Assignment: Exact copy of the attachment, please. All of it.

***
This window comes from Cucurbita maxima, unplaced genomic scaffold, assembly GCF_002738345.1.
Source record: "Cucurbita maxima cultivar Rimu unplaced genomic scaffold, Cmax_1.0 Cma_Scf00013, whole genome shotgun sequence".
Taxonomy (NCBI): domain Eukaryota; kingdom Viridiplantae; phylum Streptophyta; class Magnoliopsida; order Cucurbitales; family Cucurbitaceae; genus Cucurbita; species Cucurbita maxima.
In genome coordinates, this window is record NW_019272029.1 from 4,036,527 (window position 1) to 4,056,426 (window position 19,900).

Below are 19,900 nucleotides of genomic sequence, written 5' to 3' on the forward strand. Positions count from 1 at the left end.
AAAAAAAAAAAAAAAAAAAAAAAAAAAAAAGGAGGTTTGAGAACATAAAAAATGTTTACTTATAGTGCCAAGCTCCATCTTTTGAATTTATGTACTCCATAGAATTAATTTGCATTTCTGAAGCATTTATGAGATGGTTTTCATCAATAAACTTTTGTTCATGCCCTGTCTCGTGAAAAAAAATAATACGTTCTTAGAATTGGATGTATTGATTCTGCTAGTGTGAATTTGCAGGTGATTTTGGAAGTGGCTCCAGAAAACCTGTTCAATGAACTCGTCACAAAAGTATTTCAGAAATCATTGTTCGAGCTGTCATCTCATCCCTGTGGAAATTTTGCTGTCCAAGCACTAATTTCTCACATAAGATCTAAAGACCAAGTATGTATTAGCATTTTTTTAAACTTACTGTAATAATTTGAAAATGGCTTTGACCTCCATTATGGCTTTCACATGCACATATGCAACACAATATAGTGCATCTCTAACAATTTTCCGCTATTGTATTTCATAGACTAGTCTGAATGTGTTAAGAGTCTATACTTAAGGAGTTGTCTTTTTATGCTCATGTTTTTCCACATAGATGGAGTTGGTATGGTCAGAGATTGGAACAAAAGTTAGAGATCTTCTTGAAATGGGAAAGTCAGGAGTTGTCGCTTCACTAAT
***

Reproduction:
This window comes from Cucurbita maxima, unplaced genomic scaffold, assembly GCF_002738345.1.
Source record: "Cucurbita maxima cultivar Rimu unplaced genomic scaffold, Cmax_1.0 Cma_Scf00013, whole genome shotgun sequence".
Taxonomy (NCBI): domain Eukaryota; kingdom Viridiplantae; phylum Streptophyta; class Magnoliopsida; order Cucurbitales; family Cucurbitaceae; genus Cucurbita; species Cucurbita maxima.
In genome coordinates, this window is record NW_019272029.1 from 4,036,527 (window position 1) to 4,056,426 (window position 19,900).

Below are 19,900 nucleotides of genomic sequence, written 5' to 3' on the forward strand. Positions count from 1 at the left end.
AAAAAAAAAAAAAAAAAAAAAAAAAAAAAAGGAGGTTTGAGAACATAAAAAATGTTTACTTATAGTGCCAAGCTCCATCTTTTGAATTTATGTACTCCATAGAATTAATTTGCATTTCTGAAGCATTTATGAGATGGTTTTCATCAATAAACTTTTGTTCATGCCCTGTCTCGTGAAAAAAAATAATACGTTCTTAGAATTGGATGTATTGATTCTGCTAGTGTGAATTTGCAGGTGATTTTGGAAGTGGCTCCAGAAAACCTGTTCAATGAACTCGTCACAAAAGTATTTCAGAAATCATTGTTCGAGCTGTCATCTCATCCCTGTGGAAATTTTGCTGTCCAAGCACTAATTTCTCACATAAGATCTAAAGACCAAGTATGTATTAGCATTTTTTTAAACTTACTGTAATAATTTGAAAATGGCTTTGACCTCCATTATGGCTTTCACATGCACATATGCAACACAATATAGTGCATCTCTAACAATTTTCCGCTATTGTATTTCATAGACTAGTCTGAATGTGTTAAGAGTCTATACTTAAGGAGTTGTCTTTTTATGCTCATGTTTTTCCACATAGATGGAGTTGGTATGGTCAGAGATTGGAACAAAAGTTAGAGATCTTCTTGAAATGGGAAAGTCAGGAGTTGTCGCTTCACTAAT